Clearing the Air on HVAC Commissioning

Clearing the Air on HVAC Commissioning

HVAC systems are critical to building comfort, but they’re also the biggest energy user in a typical commercial building. Proper operation affects employee health and productivity, as well as customer purchasing behavior.

A new HVAC installation may not operate as intended, however. People make mistakes, microprocessor controls are complex and different equipment brands are often intermixed. Commissioning can help you meet owner project requirements and avoid potentially costly problems, such as callbacks and repairs.

What is commissioning (Cx)? According to ASHRAE Guideline 0, The Commissioning Process, Cx makes sure the facility and all of its systems and assemblies are planned, designed, installed, tested, operated and maintained to meet the owner’s project requirements. HVAC Cx is essentially quality assurance, preparing the HVAC system to succeed, and setting the stage for long-term operations and maintenance (O&M). Cx for HVAC does require investment, but if done right, it’s money well spent.


A four-step process

Ideally, HVAC Cx is conducted through four phases of building construction.

  1. Pre-design stage. Document the building owner’s expectations of how the system will operate. This includes measurable performance criteria such as kilowatt power draw per ton of cooling (kW/ton) and outside air flow rates. The initial Cx plan (processes and procedures) is drafted and the Cx team is assembled.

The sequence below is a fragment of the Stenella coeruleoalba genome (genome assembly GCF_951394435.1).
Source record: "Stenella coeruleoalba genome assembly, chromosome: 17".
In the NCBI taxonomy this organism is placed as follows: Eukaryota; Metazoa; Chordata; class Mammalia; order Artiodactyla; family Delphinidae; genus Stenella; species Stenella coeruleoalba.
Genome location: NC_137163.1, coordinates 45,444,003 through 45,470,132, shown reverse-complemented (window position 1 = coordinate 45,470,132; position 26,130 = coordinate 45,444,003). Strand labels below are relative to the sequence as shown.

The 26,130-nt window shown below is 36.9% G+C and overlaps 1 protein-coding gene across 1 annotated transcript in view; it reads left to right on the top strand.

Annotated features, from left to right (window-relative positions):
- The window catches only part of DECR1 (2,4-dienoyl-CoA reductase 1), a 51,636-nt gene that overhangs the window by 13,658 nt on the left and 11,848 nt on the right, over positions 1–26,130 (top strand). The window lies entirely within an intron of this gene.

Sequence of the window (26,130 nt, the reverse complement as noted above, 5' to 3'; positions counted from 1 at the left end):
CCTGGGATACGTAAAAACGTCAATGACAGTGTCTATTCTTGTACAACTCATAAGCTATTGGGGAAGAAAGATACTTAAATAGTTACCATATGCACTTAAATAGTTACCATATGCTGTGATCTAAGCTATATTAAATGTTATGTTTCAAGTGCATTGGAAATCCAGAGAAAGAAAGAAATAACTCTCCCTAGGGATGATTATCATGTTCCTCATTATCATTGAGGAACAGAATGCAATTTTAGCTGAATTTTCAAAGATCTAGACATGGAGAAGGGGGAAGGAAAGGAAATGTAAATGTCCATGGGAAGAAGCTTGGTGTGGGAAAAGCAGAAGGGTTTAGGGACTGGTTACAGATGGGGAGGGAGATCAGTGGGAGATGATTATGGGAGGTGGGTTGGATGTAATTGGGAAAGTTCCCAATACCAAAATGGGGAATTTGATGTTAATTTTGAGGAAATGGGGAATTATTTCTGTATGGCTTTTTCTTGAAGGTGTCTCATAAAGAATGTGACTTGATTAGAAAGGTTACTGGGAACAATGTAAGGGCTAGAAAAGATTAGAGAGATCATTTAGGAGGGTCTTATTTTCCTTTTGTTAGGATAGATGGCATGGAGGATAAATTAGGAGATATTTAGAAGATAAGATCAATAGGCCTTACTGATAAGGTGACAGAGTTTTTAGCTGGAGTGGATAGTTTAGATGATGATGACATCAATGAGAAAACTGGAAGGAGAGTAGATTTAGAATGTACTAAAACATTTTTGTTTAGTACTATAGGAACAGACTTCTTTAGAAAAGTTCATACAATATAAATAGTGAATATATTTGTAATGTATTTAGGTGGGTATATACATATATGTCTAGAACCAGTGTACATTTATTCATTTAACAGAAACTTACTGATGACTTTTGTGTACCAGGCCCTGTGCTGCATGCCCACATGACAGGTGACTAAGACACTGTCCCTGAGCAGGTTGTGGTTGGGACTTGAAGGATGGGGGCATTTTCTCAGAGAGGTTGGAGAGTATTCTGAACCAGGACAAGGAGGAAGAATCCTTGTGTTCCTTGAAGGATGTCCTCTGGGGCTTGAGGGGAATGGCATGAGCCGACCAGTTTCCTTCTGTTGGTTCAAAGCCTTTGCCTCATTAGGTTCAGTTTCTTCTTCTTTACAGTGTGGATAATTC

2. Design phase. The HVAC concepts, calculations, decisions and product selections are made. Specific codes are referenced, weather assumptions are made and usage assumptions are documented. It’s important at this stage to notify the mechanical contractor about the Cx requirements.
  3. Construction phase. HVAC equipment verification should be conducted to determine what was delivered to the site. Pay special attention to substitutions and proposed deviations from the contract documents. Develop step-by-step test procedures and involve the local authority having jurisdiction as necessary.
  4. Occupancy phase. Make sure the HVAC O&M manual has been created and knowledge transfer has occurred through training, which should encompass electrical, mechanical, plumbing and control systems. Trend logs should be kept documenting long-term performance.

The following are some specific items to check during the commissioning process:

  • Validate air and hydronic flows
  • Building envelope tests
  • Static pressure, air leakage, thermal barrier performance
  • Required (ASHRAE 62.1) fresh air achieved
  • Equipment is accessible
  • Sequences of operation
  • Test all phases of operation, including emergency
  • Point-to-point and sensor calibration test
  • Train and coach O&M staff

Choose an experienced and accredited Cx agent for your project.

HVAC Cx can also help you promote the sustainability of your projects. It’s a prerequisite for LEED green building certification.